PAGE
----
Though Clinton certainly never identified Limbaugh as one of those "angry voices," almost immediately Limbaugh responded with cries of censorship and claims that Clinton was attempting to silence him. The protests have continued so steadily that the claim that Clinton blamed Limbaugh has become a stock theme about the supposed perfidy of liberals.

Indeed, Ann Coulter herself continued this meme in her book, nder: Liberal Lies About The American Right,92-93: "When impeached former president Bill Clinton identified Rush Limbaugh as the cause of the Oklahoma City bombing, he unleashed all the typical liberal curse words for conservatives. He blamed 'loud and angry voices' heard 'over the airwaves in America' that were making people 'paranoid' and spreading hate."

The, er, lady doth protest too much, methinks.

Of course, Clinton did not name anyone, even though the voices he probably had more in mind were those belong to the likes G. Gordon "Head Shots" Liddy and some of the more vicious Patriot types like Chuck Harder, who constantly hawked Patriot conspiracy theories outright, alongside a full dose of rhetoric about the violent resistance of federal agents. But in fact Clinton used very general terms probably because he recognized the reality as well, which was that characters like Limbaugh and his fellow movement arch-conservatives have been irresponsible as well -- perhaps not to the same degree, except for the fact that the reach of transmitters like Limbaugh is so massive.

And the bitter truth, for people like Limbaugh, is that Clinton was right: Words have consequences. When you carefully tailor memes and ideas that promote an essentially extremist worldview to fit a mainstream audience, you're spreading poison into the community that can have extremely violent consequences. Anyone who's read American Terrorist: Timothy McVeigh and the Oklahoma City Bombing has a pretty clear picture of how closely McVeigh's hatred of the government was fanned by both extremist and mainstream voices. And it was to all these voices which Clinton alluded.

Limbaugh's protests notwithstanding, it is not hard to see that while, of course, Limbaugh cannot be blamed directly for Oklahoma City, neither can he be wholly absolved. Whining does not relieve him from the responsibility for his words. Timothy McVeigh, and the wave of Patriot domestic terrorists who followed him, did not occur in a vacuum. They were creatures in a milieu in which Limbaugh and other ostensibly "mainstream" media, political and religious figures helped transmit and reinforce extremist ideas that, when nursed with a violent predisposition, became extremely volatile in real life.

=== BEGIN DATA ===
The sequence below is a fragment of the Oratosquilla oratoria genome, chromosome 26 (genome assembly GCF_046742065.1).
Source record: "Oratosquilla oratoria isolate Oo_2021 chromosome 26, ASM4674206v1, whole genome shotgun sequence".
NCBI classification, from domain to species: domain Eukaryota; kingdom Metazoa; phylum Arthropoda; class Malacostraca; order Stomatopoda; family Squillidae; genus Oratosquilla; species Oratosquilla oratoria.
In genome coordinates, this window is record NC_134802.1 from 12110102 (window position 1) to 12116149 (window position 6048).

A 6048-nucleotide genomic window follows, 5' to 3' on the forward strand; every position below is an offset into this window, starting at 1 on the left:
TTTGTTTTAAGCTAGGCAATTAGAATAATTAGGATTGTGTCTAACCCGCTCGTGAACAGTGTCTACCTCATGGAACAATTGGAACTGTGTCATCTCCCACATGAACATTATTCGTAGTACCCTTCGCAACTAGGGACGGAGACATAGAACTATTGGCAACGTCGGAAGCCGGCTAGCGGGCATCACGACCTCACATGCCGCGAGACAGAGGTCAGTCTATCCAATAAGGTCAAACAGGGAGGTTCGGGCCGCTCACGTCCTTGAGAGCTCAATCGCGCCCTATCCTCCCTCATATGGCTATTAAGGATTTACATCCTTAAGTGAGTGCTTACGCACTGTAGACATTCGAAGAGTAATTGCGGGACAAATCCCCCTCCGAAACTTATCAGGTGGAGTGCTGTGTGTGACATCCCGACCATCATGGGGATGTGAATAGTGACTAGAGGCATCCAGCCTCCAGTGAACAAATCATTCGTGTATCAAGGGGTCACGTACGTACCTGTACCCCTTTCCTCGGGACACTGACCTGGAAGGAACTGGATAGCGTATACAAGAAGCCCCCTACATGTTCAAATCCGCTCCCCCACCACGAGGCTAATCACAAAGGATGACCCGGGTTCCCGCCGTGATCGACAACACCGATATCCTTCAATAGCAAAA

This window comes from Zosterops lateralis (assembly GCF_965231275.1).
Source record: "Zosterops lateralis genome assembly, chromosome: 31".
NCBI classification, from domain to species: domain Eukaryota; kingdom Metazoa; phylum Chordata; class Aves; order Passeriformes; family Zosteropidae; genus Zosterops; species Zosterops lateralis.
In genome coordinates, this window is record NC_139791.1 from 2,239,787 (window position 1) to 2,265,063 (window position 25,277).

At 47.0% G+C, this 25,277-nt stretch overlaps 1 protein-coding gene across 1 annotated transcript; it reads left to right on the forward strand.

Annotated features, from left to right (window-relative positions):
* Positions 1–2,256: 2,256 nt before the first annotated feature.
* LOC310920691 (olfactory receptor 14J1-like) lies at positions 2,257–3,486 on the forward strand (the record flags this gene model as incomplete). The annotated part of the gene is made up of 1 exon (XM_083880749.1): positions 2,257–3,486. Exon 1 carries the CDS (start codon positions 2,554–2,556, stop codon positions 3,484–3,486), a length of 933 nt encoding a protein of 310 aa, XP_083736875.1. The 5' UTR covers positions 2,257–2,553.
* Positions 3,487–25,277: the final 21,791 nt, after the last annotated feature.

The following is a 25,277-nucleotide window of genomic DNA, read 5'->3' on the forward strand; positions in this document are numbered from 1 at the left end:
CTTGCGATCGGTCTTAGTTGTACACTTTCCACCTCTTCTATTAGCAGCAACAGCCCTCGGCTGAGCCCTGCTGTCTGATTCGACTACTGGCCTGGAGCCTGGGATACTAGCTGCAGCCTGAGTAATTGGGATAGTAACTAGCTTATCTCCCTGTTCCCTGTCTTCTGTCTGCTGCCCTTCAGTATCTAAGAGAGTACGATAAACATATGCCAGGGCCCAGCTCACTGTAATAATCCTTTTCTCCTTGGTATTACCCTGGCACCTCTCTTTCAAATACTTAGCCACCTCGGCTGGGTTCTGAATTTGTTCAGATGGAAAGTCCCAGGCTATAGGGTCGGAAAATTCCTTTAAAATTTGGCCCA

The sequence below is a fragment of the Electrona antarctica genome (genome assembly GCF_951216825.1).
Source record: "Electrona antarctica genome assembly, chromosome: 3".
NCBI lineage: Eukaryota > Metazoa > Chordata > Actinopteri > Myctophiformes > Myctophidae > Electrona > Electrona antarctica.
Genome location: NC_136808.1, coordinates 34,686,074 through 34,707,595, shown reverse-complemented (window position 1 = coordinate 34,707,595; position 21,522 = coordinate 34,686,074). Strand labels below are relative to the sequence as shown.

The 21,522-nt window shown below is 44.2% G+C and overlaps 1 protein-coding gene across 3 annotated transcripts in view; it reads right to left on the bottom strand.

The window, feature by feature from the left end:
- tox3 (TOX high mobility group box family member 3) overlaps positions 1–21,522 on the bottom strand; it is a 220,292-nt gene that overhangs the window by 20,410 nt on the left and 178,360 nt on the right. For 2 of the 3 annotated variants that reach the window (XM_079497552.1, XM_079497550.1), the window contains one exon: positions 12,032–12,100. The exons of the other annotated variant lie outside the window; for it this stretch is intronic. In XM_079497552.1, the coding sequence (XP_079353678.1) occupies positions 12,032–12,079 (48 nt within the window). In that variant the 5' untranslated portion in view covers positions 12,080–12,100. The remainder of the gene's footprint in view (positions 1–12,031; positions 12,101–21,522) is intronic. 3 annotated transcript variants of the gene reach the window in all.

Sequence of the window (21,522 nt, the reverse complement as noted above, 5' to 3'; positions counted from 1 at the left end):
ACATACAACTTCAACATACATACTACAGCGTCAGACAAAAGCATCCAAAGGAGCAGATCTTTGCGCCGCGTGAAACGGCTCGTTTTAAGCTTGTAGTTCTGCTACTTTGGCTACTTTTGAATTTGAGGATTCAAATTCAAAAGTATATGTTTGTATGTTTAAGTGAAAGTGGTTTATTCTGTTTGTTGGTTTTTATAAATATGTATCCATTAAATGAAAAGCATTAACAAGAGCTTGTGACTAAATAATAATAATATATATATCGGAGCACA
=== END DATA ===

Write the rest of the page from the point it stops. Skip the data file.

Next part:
These transmissions have a twofold effect, as I've mentioned earlier: They not only inject extremist ideas into the mainstream, but they brings the two sectors closer together.

Take two neighbors, Joe and Bill. Joe is a good taxpaying family man and a Republican precinct committeeman. Bill is a Patriot who attends Preparedness Expos and "common law court" meetings and has declared his "sovereign citizenship." Now, contrary to popular myths, most Patriots in fact are indistinguishable from any other average American -- they hold jobs, raise kids, carpool, attend church. And so in most respects, Joe and Bill get along fine, as most neighbors might, though Joe thinks Bill's ideas are kooky. Then he starts listening to Limbaugh, and after awhile, he begins to think that maybe his government-hating neighbor isn't so kooky after all.

Meanwhile, Bill listens to the same broadcasts and begins to believe that maybe mainstream Republicans are finally starting to "get it." The next time he and Bill talk over the fence, they find they have more to talk about. Pretty soon Joe is heading off with Bill to a Preparedness Expo, while Bill starts volunteering to work as a "poll watcher" for the Republicans in the next elections.

The result is that right-wing extremists wind up exerting a gravitational pull on mainstream conservatism -- and by extension, the whole political continuum -- that far exceeds their actual size or, for that matter, political viability. That the entire spectrum has shifted steadily rightward in the past 10 years and more could not be more self-evident. And at times, it has come with devastating results, as at Oklahoma City.

If nothing else, Oklahoma City should at least have been a signal to Limbaugh that it was time to tone down the rhetoric, to stop demonizing government employees and federal officials. That, as we have seen, has never occurred. Anti-government bile is still a constant of his radio rants, as anyone reading the transcripts at Web sites like Rush Transcript [] can see for themselves. Certainly it was that day in Billings, which was nearly a year after Oklahoma City.

However, since the election of George W. Bush, Limbaugh's anti-government venom is largely reserved for liberal officials. In general, Limbaugh has now shifted his focus from demonizing the government to demonizing anything liberal. Of course, this sentiment has always been part of his schtick, but in recent months he has been stepping it up another notch. Not only are liberals to be opposed politically, they are in fact treasonous. This was explicit in his attacks on Sen. Tom Daschle, the leader of the Senate Democrats, and was a continuing theme as antiwar protests grew in volume and intensity, referring to dissenters as, among other things, "anti-American, anti-capitalist Marxists and Communists."

This is extremely dangerous talk, and not merely because it is divisive. It actually threatens to simultaneously harden the growing alliance between extremist and mainstream conservatives, and create a milieu in which violence against dissenters becomes acceptable. It is when we see this kind of coalescence that we are in real danger of seeing fascism blossom in America.

Of course, Clinton in fact made abundantly clear that day that the proper response is not to shut down those irresponsible voices, to try to silence them. That would be adopting their tactics, and put us on their moral plane.

Let Limbaugh and his cohorts have their say. And let the rest of us be there to counter his disinformation with facts, his false memes with a clear dose of reality.

But pretending that he's only an "entertainer" -- or for that matter that he really is wholly mainstream -- is no longer an option.

Next: Dualist Receivers